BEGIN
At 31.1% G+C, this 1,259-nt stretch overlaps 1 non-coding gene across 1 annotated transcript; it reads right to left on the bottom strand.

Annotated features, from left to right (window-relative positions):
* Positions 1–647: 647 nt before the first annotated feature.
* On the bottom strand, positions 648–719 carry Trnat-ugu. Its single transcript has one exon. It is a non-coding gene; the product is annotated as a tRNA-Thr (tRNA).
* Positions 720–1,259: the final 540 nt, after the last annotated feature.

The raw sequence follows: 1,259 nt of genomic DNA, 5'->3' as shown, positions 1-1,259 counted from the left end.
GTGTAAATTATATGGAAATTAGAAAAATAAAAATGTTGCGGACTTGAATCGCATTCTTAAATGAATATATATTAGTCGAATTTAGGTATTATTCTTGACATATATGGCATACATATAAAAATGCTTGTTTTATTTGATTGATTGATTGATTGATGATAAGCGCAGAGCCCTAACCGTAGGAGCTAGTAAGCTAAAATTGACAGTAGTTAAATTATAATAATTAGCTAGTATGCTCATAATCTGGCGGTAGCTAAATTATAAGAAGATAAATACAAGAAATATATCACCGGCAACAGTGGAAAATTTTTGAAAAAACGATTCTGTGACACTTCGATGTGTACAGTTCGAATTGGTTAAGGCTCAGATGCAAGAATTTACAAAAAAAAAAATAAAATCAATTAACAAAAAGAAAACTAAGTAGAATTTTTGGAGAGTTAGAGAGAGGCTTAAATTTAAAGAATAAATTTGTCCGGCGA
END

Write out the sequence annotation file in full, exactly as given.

At 31.1% G+C, this 1,259-nt stretch overlaps 1 non-coding gene across 1 annotated transcript; it reads right to left on the bottom strand.

Annotated features, from left to right (window-relative positions):
* Positions 1–647: 647 nt before the first annotated feature.
* On the bottom strand, positions 648–719 carry Trnat-ugu. Its single transcript has one exon. It is a non-coding gene; the product is annotated as a tRNA-Thr (tRNA).
* Positions 720–1,259: the final 540 nt, after the last annotated feature.

The raw sequence follows: 1,259 nt of genomic DNA, 5'->3' as shown, positions 1-1,259 counted from the left end.
GTGTAAATTATATGGAAATTAGAAAAATAAAAATGTTGCGGACTTGAATCGCATTCTTAAATGAATATATATTAGTCGAATTTAGGTATTATTCTTGACATATATGGCATACATATAAAAATGCTTGTTTTATTTGATTGATTGATTGATTGATGATAAGCGCAGAGCCCTAACCGTAGGAGCTAGTAAGCTAAAATTGACAGTAGTTAAATTATAATAATTAGCTAGTATGCTCATAATCTGGCGGTAGCTAAATTATAAGAAGATAAATACAAGAAATATATCACCGGCAACAGTGGAAAATTTTTGAAAAAACGATTCTGTGACACTTCGATGTGTACAGTTCGAATTGGTTAAGGCTCAGATGCAAGAATTTACAAAAAAAAAAATAAAATCAATTAACAAAAAGAAAACTAAGTAGAATTTTTGGAGAGTTAGAGAGAGGCTTAAATTTAAAGAATAAATTTGTCCGGCGA